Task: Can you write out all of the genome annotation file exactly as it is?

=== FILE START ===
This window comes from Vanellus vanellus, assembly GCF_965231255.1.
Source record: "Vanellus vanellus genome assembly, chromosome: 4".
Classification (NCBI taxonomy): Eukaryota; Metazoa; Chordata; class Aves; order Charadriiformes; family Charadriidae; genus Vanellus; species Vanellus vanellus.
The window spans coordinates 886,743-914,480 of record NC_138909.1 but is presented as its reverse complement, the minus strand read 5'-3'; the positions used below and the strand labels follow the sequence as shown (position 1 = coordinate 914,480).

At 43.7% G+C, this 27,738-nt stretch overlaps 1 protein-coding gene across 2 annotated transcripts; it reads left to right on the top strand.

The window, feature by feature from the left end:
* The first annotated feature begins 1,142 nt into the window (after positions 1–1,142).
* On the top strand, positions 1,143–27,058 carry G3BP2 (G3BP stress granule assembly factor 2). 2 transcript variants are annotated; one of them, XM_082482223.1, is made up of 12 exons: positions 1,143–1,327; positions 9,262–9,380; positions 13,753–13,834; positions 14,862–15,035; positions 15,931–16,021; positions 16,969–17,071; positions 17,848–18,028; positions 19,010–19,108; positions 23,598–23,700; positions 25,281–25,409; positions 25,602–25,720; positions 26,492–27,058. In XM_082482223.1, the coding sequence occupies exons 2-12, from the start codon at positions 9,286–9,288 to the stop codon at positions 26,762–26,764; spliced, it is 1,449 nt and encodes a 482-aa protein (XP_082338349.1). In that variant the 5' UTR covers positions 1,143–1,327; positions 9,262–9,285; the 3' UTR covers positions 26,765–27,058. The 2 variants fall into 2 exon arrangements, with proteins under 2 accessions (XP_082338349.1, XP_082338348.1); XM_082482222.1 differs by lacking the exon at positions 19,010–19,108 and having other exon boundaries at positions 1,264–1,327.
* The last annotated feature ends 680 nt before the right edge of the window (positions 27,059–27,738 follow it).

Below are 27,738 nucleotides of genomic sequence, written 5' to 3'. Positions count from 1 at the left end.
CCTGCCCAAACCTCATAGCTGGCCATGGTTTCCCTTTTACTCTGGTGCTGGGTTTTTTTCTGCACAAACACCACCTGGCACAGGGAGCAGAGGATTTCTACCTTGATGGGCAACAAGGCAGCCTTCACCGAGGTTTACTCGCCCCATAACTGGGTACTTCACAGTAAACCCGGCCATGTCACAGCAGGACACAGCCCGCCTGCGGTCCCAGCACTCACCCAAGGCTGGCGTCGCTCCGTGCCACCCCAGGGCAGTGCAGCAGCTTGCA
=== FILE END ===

This window comes from Vanellus vanellus, assembly GCF_965231255.1.
Source record: "Vanellus vanellus genome assembly, chromosome: 4".
Classification (NCBI taxonomy): Eukaryota; Metazoa; Chordata; class Aves; order Charadriiformes; family Charadriidae; genus Vanellus; species Vanellus vanellus.
The window spans coordinates 886,743-914,480 of record NC_138909.1 but is presented as its reverse complement, the minus strand read 5'-3'; the positions used below and the strand labels follow the sequence as shown (position 1 = coordinate 914,480).

At 43.7% G+C, this 27,738-nt stretch overlaps 1 protein-coding gene across 2 annotated transcripts; it reads left to right on the top strand.

The window, feature by feature from the left end:
* The first annotated feature begins 1,142 nt into the window (after positions 1–1,142).
* On the top strand, positions 1,143–27,058 carry G3BP2 (G3BP stress granule assembly factor 2). 2 transcript variants are annotated; one of them, XM_082482223.1, is made up of 12 exons: positions 1,143–1,327; positions 9,262–9,380; positions 13,753–13,834; positions 14,862–15,035; positions 15,931–16,021; positions 16,969–17,071; positions 17,848–18,028; positions 19,010–19,108; positions 23,598–23,700; positions 25,281–25,409; positions 25,602–25,720; positions 26,492–27,058. In XM_082482223.1, the coding sequence occupies exons 2-12, from the start codon at positions 9,286–9,288 to the stop codon at positions 26,762–26,764; spliced, it is 1,449 nt and encodes a 482-aa protein (XP_082338349.1). In that variant the 5' UTR covers positions 1,143–1,327; positions 9,262–9,285; the 3' UTR covers positions 26,765–27,058. The 2 variants fall into 2 exon arrangements, with proteins under 2 accessions (XP_082338349.1, XP_082338348.1); XM_082482222.1 differs by lacking the exon at positions 19,010–19,108 and having other exon boundaries at positions 1,264–1,327.
* The last annotated feature ends 680 nt before the right edge of the window (positions 27,059–27,738 follow it).

Below are 27,738 nucleotides of genomic sequence, written 5' to 3'. Positions count from 1 at the left end.
CCTGCCCAAACCTCATAGCTGGCCATGGTTTCCCTTTTACTCTGGTGCTGGGTTTTTTTCTGCACAAACACCACCTGGCACAGGGAGCAGAGGATTTCTACCTTGATGGGCAACAAGGCAGCCTTCACCGAGGTTTACTCGCCCCATAACTGGGTACTTCACAGTAAACCCGGCCATGTCACAGCAGGACACAGCCCGCCTGCGGTCCCAGCACTCACCCAAGGCTGGCGTCGCTCCGTGCCACCCCAGGGCAGTGCAGCAGCTTGCA